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Mixfest raises hot issue re digital formats

Discussion in 'Recording' started by anonymous, Aug 30, 2001.

  1. anonymous

    anonymous Guests

    AES31, the newest buzzword in pro audio.

    Below is the bulletin issued by the AES Chapter in L.A. which is presenting AES 31 as the subject for their meeting on 31 July.

    "To streamline recording and post production, we need to be able to transfer sound files from one multitrack recorder or workstation to another. To provide plug-and-play compatibility, the AES Working Group on Audio-File Transfer and Exchange has spent the past four years developing a standard that would allow audio files from one system to be loaded into another, competitive product, thereby allowing music, dialog and sound-effects elements to move from one location to another simply and easily.

    The July AES Section meeting will spotlight the current status of AES31, and how it is destined to revolutionize the music recording and post-production industries. Keynote speaker will be Jay Palmer, from Universal Studios' Post Production Sound Department, and a familiar figure to the LA Section, who will provide an overview of Why AES31 is Important and How it will streamline a number of audio functions. A more detailed description of AES31-compatible sound files and exchangeable media will be provided by Ron Franklin, president of Waveframe Inc., and Brooks Harris of Brooks Harris Film & Tape, New York. Harris is Vice Chairman of AES SC-06-01, the Working Group responsible for development of AES31, and a substantial contributor to the software engineering contained within the standard.

    The AES31 project has been divided into four independent stages that form a series of scalable modules with interchange options. These stages include:
    #1 Physical Data Transport (FAT32 disk format);
    #2 Audio File Format (BWF or Broadcast Wave);
    #3 Simple Project Structure; and
    #4 Object Oriented Project Structure, including sample-accurate editing of multiple source sounds.

    To date, Stages 1 and 3 have been published as standards, with Stage 2 following rapidly.

    Typical questions to be covered during the July meeting include:

    What exactly is the AES31 Standard for File Exchange, and what is it intended to do?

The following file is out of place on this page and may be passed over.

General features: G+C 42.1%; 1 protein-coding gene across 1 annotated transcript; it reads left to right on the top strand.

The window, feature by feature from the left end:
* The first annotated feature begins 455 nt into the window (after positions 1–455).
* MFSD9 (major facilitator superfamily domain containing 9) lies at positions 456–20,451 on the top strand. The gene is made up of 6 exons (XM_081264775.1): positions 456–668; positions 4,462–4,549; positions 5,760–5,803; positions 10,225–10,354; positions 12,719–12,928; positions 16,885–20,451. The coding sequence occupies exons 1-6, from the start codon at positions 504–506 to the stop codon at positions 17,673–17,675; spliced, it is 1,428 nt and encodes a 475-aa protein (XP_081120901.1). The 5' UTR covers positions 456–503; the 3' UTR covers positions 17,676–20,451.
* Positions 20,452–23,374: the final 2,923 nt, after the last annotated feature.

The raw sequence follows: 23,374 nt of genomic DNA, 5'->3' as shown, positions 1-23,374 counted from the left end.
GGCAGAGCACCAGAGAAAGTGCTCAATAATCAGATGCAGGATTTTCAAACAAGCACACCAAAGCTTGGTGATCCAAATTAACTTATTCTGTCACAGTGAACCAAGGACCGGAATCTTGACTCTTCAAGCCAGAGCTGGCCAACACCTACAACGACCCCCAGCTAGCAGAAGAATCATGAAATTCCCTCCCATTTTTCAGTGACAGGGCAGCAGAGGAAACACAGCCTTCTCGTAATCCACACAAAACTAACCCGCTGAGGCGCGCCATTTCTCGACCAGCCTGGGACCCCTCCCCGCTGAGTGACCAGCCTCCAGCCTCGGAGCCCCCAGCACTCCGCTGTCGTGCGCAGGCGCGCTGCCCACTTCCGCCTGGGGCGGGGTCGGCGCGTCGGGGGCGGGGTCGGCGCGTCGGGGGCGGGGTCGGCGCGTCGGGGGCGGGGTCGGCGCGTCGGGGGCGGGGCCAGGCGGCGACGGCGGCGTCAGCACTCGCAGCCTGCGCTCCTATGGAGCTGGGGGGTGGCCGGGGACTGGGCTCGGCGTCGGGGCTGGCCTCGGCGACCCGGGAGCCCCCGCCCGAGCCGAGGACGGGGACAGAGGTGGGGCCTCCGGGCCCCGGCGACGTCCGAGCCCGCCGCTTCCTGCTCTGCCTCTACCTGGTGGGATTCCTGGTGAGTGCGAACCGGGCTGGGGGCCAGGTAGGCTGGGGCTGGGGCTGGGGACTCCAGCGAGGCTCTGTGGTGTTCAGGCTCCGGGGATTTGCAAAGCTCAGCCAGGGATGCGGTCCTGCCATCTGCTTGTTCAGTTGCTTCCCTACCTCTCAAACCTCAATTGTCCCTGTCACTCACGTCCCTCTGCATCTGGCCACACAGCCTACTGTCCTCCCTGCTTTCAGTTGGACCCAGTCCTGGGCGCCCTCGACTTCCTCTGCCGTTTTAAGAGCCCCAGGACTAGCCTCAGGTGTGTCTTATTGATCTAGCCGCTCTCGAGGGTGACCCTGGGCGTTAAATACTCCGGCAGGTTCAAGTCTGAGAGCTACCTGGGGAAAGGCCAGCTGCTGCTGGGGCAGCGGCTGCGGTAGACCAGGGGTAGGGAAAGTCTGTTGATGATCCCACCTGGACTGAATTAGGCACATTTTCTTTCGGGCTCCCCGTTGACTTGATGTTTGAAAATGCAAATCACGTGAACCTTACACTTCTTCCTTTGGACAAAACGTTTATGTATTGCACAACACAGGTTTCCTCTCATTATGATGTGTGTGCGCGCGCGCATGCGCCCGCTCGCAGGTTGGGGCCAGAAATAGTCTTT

What are its primarily functions, and how do they help the audio community?
    What is involved in file exchange? Media? File Formats? Audio Decision Lists?
    What still needs to be resolved? What is missing?
    What is AAF (Advanced Authoring Format) and how does it differ from AES31?"

    Thought some of you might be interested... BTW Any one know how that July meeting turned out? Any updates?

    Jules
     
  2. audiowkstation

    audiowkstation Active Member

    ...Wonder when AES 32 will come out? ;)

    I am researching this...hold on, see if i can get some answers on a post downstream in a few moments...
     
  3. radiophonic

    radiophonic Guest

    This sounds like OMF. I guess I should read up on it...

    Graham
     
  4. Bob Olhsson

    Bob Olhsson Distinguished Member

    This has been in the works for some time and WILL revolutionize everything.

    For the first time we will be able to seriously consider using different competing DAW products on the same recording project. It also means lots more DAW manufacturers and lots more pressure to provide a quality product at a reasonable price.

    It's gonna happen too because developers will be kissing a lot of huge purchase orders good bye if they don't support this standard.
     
  5. RNorman

    RNorman Active Member

    Originally posted by Bill Roberts:
    ...Wonder when AES 32 will come out? ;)

    I am researching this...hold on, see if i can get some answers on a post downstream in a few moments...


    There was some discussion brought up on Ed Cherney's forum at musicplayer.com if you're interested in some forum info. I doubt there's much in written form available to non-AES members right now as it's just at spec form, although I haven't looked. I know there were a ton of dissentions for DVD-A that ended up taking an extra few years for that spec to be standardized.
     

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